Increased expression of CGRP in sensory afferents of arthritic mice – effect of genetic deletion of the vanilloid receptor TRPV1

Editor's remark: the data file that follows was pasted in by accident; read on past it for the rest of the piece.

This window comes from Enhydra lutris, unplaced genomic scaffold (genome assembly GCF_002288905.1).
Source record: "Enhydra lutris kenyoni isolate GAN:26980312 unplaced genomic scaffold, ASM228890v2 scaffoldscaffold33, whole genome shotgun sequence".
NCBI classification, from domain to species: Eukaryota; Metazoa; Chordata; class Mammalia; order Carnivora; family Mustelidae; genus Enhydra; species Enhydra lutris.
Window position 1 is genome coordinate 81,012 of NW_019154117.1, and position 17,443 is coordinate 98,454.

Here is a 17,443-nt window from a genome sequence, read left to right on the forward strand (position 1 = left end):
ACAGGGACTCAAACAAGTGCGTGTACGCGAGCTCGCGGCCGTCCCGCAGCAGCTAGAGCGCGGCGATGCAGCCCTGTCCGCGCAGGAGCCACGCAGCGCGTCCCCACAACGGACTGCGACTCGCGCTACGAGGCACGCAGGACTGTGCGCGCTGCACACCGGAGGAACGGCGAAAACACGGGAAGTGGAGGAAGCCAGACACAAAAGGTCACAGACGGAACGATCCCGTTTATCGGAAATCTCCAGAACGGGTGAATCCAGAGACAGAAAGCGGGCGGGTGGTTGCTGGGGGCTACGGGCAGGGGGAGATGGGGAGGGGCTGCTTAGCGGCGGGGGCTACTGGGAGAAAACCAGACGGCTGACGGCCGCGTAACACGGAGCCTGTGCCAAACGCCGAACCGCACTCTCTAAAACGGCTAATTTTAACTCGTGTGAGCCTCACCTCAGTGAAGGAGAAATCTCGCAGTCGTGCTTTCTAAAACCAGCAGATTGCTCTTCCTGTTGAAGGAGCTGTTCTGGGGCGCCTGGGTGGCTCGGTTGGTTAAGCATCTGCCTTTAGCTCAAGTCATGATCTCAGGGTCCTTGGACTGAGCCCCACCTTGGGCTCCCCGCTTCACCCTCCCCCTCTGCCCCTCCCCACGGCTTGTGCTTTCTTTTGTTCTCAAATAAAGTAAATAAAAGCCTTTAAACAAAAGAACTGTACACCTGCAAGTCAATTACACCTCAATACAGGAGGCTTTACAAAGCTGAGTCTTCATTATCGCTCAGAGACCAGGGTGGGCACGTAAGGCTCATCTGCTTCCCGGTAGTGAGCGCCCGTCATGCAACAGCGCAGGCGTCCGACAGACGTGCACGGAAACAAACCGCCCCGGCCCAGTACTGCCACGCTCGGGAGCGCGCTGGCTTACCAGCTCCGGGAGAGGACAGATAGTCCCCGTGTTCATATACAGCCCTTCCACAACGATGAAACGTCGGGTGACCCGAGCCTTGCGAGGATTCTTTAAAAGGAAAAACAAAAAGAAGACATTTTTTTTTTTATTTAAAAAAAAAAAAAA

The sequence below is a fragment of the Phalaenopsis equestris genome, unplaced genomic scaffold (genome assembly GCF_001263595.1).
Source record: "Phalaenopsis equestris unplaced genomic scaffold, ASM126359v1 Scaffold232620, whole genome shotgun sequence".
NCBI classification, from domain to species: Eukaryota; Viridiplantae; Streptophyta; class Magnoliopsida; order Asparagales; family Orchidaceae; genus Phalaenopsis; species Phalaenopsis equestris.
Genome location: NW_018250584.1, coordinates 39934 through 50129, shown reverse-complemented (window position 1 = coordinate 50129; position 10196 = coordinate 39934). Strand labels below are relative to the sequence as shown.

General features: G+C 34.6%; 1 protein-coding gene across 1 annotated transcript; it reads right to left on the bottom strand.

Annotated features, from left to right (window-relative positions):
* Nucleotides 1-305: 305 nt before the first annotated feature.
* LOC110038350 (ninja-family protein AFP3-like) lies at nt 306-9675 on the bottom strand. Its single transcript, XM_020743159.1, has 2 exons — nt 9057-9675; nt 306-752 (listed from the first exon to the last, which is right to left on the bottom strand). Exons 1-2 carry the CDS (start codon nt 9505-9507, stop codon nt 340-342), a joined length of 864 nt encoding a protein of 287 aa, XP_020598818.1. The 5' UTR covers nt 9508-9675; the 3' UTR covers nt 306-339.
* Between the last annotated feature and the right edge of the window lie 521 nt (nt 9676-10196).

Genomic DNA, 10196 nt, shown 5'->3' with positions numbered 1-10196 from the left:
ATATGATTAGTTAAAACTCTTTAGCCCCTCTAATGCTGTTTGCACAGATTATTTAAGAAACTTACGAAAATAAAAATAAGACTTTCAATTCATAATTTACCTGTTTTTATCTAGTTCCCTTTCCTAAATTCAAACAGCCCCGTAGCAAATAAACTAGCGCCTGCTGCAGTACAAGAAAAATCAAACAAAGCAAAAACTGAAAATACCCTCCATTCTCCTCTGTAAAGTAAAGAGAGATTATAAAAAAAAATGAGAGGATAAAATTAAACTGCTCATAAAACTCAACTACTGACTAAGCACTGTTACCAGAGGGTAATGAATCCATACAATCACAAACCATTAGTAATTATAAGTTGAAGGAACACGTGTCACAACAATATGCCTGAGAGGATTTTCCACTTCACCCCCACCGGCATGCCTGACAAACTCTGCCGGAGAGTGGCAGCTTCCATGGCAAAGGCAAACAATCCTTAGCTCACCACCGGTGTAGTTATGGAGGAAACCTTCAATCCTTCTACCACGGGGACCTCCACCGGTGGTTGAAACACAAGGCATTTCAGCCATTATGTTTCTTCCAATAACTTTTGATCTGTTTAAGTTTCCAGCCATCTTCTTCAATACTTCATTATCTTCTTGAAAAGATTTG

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AbstractThe neuropeptide calcitonin gene-related peptide (CGRP), expressed by nociceptive sensory afferents in joints, is an important mediator in the pathogenesis of arthritis. Capsaicin causes neurons in the dorsal root ganglia (DRG) to release CGRP from their central and/or peripheral axons, suggesting a functional link between CGRP and the capsaicin receptor TRPV1. The expression of both TRPV1 and CGRP have been reported to increase in several models of arthritis but the specific involvement of TRPV1-expressing articular afferents that can release CGRP remains unclear. We here wanted to ascertain whether the increase in the number of CGRP-positive primary afferents during arthritis may be affected by genetic deletion of TRPV1. For this, we quantified the expression of CGRP in primary afferent neurons in DRG in wild type mice (WT) vs. TRPV1-KO mice with adjuvant-induced arthritis (AIA), using immunohistochemistry. We found that the fraction of DRG neurons that were immunopositive for CGRP 1) was higher in naïve TRPV1-KO mice than in naïve WT mice, 2) increased progressively 3–21 days after induction of AIA, and 3) this increase was bilateral but significantly greater on the CFA-injected side than on the IFA-injected side in TRPV1-KO mice. The increased expression of CGRP in AIA may reflect a phenotypic switch of primary afferents from non-peptidergic to peptidergic and the larger increase in TRPV1-KO mice may represent a plastic change to compensate for the missing receptor in a major sensory circuit.